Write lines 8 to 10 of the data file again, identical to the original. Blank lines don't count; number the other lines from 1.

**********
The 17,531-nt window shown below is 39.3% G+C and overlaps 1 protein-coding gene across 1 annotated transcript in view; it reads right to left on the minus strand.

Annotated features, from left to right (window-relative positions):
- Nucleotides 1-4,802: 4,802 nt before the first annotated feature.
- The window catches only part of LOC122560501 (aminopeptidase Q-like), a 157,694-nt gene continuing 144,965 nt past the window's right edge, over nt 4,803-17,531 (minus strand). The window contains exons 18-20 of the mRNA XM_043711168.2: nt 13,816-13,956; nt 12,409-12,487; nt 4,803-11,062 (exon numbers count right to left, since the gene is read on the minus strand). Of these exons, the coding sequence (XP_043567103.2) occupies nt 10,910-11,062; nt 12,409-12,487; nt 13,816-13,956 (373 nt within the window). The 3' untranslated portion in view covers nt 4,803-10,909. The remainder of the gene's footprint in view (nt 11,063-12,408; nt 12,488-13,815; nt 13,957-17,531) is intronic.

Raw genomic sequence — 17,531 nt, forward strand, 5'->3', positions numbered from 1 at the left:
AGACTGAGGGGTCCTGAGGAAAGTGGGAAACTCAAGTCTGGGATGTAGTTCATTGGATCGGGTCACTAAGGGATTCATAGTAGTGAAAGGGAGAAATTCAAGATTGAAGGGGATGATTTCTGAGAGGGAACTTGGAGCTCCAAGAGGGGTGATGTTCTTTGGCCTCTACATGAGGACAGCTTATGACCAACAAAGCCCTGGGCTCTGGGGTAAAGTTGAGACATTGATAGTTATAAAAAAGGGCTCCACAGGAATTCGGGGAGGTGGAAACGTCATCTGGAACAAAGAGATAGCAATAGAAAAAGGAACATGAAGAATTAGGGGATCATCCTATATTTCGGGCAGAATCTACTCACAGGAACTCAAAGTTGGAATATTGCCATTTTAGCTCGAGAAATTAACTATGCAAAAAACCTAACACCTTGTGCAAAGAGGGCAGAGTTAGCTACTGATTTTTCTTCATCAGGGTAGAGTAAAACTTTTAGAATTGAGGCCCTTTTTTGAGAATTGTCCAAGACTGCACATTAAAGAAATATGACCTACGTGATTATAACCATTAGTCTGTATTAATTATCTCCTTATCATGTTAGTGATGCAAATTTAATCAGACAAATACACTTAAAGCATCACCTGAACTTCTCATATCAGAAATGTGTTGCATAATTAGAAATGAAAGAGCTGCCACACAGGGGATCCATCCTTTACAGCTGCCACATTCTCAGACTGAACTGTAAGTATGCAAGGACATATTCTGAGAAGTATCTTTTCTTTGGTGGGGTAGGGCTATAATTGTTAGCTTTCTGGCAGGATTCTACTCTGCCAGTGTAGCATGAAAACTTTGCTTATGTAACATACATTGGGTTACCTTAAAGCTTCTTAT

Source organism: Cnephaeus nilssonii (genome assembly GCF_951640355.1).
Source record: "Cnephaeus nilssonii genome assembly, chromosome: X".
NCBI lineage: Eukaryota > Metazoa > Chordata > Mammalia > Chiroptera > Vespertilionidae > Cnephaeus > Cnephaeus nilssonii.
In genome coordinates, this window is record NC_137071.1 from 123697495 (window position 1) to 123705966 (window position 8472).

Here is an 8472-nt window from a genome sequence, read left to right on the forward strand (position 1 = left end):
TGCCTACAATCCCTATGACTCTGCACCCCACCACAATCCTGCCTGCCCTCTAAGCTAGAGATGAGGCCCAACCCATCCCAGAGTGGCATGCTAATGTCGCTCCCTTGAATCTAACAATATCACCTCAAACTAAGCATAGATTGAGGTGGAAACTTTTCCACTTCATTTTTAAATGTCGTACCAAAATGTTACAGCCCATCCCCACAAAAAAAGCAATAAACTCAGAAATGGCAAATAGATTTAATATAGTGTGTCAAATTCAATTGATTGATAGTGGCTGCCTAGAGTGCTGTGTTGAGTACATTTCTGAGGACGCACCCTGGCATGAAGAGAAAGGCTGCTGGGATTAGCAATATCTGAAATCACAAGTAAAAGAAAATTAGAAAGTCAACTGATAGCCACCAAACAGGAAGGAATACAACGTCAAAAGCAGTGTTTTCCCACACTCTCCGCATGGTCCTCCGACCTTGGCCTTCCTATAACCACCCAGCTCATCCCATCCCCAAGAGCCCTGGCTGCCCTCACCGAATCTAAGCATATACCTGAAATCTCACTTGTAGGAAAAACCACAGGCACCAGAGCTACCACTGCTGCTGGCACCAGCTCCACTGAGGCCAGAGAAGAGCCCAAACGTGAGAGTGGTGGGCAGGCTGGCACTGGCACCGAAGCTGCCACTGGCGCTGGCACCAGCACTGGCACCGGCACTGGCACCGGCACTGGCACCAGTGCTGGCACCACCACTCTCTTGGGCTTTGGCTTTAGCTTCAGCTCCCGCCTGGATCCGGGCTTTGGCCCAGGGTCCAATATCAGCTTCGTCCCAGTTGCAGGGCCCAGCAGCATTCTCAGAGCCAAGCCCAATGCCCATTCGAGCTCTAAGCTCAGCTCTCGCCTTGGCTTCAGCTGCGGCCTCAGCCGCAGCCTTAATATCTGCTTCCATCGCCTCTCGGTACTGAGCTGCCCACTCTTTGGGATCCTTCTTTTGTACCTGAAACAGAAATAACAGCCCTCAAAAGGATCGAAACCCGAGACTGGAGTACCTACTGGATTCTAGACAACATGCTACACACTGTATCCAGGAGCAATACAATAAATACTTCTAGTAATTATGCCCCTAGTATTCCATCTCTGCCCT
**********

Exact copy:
Source record: "Cnephaeus nilssonii genome assembly, chromosome: X".
NCBI lineage: Eukaryota > Metazoa > Chordata > Mammalia > Chiroptera > Vespertilionidae > Cnephaeus > Cnephaeus nilssonii.
In genome coordinates, this window is record NC_137071.1 from 123697495 (window position 1) to 123705966 (window position 8472).